Tuesday, February 03, 2009

My rant on luxury hotels

I've got a few problems with luxury hotels. You know, the ones that are in that $200+ per night range? I feel like they're missing a few things in their business model, so here are my open suggestions to hotel operators:
  • Valet parking should not be $20-$40 per night. I understand that you likely have to outsource your valet operation for liability reasons, but you've got to figure out how to get that into the price of the room. One of the worst first impressions is to drive up to a hotel and have the valet remind you that it's $30 per night to park; before I've even walked in your door and checked in, I've already been dinged with a pretty hefty charge. Believe me, if it were between a room at $220 per night with no valet or $250 per night that included valet, I would choose the latter because the experience would feel better. (P.S. -- if I'm paying $20+ per night for valet, the valet should not change my radio station or move the position of my seat)
  • High-speed internet should not cost anything. After the initial infrastructure investment in some wired and/or wireless equipment, there really isn't too much of a recurring cost as you probably are going to have a high-speed connection at a monthly cost coming into the hotel regardless of whether or not any of your guests use it. If you have to recoup some sort of cost per room night, build it into the cost so that I don't sit down after I've checked in and feel like I'm getting dinged again: remember that at this point I've gotten hit by the valet for $30 per night for my car, I've signed off on the room rate with all of the additional taxes, and now I'm getting hit for another $10 per day for internet. Again, if I were choosing between the $220 per night and the $260 per night, but the $260 now includes internet and valet, I'm not going to quibble. (P.S. -- some of you provide bandwidth-throttled connections for free and higher speed connection at a premium; this strategy is good provided that you aren't throttling the bandwidth to below dial up speeds)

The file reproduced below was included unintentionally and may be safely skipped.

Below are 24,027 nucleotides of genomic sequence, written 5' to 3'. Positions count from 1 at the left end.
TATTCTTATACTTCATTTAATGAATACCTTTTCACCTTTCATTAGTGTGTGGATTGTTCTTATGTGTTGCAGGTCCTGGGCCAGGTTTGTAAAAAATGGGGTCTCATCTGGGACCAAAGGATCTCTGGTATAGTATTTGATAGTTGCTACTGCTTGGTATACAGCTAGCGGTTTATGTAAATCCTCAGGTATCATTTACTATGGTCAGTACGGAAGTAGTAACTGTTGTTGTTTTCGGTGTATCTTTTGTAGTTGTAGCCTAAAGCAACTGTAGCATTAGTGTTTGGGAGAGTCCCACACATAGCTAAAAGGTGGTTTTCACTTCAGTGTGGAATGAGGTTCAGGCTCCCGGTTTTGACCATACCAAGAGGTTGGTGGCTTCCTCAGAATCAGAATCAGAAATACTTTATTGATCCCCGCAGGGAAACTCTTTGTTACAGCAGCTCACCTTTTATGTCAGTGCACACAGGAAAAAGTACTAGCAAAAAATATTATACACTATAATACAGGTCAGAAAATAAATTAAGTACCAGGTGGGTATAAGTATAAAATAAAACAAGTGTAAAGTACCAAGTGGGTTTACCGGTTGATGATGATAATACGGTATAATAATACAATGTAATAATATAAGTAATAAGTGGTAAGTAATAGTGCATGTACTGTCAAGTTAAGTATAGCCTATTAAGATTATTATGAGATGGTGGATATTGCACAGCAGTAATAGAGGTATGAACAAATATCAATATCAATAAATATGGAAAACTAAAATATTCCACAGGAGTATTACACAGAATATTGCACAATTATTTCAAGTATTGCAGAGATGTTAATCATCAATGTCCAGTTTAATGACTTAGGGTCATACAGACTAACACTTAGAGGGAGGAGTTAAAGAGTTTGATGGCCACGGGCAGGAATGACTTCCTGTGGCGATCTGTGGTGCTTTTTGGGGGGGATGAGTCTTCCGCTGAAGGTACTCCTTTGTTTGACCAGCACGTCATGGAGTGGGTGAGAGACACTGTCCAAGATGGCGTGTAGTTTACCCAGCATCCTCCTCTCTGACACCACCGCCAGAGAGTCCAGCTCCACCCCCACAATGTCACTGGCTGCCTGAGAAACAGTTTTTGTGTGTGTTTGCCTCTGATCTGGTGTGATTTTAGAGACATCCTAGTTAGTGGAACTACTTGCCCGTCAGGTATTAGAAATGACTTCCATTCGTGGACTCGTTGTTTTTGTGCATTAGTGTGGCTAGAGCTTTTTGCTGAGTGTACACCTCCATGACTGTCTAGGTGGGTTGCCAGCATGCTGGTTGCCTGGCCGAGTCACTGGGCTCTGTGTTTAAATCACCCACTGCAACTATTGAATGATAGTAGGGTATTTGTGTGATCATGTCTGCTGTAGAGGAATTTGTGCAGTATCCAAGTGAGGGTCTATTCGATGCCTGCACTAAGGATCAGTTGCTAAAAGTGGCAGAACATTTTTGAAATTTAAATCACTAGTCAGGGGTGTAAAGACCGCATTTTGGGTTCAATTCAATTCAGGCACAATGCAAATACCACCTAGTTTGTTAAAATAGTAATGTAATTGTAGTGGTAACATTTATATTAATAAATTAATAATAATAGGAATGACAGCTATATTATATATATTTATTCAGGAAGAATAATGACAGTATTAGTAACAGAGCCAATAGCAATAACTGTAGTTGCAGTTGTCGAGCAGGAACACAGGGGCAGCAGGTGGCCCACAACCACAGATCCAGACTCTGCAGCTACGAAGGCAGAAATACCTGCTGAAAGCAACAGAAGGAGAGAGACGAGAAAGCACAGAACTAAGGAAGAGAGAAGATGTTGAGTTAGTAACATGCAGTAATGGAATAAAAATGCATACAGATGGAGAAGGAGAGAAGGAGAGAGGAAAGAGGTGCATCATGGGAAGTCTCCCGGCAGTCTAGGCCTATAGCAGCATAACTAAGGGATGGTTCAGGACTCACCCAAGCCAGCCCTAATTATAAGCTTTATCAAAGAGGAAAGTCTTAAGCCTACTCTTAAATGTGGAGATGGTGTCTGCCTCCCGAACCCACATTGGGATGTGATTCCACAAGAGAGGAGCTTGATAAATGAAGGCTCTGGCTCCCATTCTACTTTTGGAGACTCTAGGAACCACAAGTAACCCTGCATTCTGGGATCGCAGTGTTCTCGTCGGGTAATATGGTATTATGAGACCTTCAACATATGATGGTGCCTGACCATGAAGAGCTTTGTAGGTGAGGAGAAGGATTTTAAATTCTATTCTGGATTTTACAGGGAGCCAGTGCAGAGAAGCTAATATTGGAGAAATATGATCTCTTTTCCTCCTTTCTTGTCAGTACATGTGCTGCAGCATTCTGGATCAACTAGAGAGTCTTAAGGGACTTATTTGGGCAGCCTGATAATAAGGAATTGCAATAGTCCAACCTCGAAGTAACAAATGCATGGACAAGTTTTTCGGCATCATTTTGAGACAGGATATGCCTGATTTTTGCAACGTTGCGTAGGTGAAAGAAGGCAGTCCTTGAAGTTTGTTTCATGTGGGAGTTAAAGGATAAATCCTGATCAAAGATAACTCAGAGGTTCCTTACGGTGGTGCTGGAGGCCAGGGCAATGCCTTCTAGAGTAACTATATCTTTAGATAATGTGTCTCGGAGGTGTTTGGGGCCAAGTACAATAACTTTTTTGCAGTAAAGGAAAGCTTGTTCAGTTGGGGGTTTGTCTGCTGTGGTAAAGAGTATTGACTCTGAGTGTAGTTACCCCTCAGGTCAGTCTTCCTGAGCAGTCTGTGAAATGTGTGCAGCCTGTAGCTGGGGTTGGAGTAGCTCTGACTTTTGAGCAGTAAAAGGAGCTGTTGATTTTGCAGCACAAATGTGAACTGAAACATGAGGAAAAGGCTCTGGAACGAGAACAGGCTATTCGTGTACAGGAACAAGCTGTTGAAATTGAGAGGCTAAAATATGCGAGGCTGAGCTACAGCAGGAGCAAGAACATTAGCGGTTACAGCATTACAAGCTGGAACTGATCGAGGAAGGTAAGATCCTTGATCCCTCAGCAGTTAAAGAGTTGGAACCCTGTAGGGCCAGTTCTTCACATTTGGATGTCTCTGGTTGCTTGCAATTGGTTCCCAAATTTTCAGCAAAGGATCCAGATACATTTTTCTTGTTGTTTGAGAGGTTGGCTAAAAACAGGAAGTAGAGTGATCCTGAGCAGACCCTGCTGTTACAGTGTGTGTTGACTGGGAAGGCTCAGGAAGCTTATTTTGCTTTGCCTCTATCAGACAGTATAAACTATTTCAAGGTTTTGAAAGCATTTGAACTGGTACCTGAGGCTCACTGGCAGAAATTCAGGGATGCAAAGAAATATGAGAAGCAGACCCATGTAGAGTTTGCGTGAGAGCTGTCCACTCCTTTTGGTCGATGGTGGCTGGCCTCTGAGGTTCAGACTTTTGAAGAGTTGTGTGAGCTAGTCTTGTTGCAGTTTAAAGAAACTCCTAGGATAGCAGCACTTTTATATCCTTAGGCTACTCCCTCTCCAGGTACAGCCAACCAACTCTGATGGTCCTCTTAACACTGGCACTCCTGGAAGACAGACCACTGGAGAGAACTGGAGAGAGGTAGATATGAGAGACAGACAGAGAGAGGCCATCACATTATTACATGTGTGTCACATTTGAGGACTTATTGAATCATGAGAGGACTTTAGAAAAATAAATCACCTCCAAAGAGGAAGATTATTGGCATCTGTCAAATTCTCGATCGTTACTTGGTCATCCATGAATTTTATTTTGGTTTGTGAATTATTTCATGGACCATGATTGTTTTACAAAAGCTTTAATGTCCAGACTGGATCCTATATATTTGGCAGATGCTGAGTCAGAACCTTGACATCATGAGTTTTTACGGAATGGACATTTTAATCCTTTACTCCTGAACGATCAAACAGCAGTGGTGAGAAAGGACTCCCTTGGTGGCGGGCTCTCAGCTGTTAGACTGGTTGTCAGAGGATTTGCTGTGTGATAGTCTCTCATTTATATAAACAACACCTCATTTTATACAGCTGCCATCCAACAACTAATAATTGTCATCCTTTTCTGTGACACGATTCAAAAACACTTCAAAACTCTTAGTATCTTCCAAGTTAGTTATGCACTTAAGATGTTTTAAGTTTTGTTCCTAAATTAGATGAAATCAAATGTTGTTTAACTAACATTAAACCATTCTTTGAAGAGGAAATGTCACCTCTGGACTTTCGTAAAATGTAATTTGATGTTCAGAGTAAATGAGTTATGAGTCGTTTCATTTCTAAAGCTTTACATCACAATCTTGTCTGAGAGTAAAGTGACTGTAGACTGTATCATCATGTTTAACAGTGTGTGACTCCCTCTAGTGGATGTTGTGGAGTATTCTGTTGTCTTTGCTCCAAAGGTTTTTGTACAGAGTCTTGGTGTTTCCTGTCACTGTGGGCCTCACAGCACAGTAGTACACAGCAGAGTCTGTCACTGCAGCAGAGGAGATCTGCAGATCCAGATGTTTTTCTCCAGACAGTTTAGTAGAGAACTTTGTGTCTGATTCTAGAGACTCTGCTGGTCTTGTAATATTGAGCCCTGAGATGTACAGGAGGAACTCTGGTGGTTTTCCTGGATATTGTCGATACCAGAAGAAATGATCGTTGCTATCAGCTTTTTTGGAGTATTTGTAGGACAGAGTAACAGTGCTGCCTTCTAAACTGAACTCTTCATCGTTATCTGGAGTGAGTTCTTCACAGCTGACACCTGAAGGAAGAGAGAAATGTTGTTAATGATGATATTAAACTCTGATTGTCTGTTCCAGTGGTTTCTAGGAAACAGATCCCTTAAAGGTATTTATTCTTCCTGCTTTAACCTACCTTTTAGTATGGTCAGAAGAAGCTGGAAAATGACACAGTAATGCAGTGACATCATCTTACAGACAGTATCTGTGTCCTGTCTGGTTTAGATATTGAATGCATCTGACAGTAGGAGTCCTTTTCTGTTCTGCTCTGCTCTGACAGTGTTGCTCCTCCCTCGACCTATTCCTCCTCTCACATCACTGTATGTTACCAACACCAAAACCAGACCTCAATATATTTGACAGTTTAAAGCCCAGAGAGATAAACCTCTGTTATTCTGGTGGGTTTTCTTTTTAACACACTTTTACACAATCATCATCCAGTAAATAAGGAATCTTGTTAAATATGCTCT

• Workout facilities should be free. I've not stayed anywhere, including the very high-end chains, that have workout facilities that are worthy of a $10 charge -- it costs $8-$10 to go work out for a day at Spectrum, 24 Hour Fitness, or Bally's and none of you have those sorts of facilities at your hotel properties. In fact, your equipment is usually out of date and there is usually not enough of it. Unless you have an absolutely huge, state-of-the-art workout facility, it needs to be part of the base rate and even if you have a great facility, it should be part of the base rate. Some of the mid-tier hotel chains have figured out how to put in great facilities in small spaces, have state-of-the-art equipment, and not charge anything to use the facilities, so you need to as well. (P.S. -- lemon water and refrigerated towels are great, but please make sure you have regular towels and plain water available as well)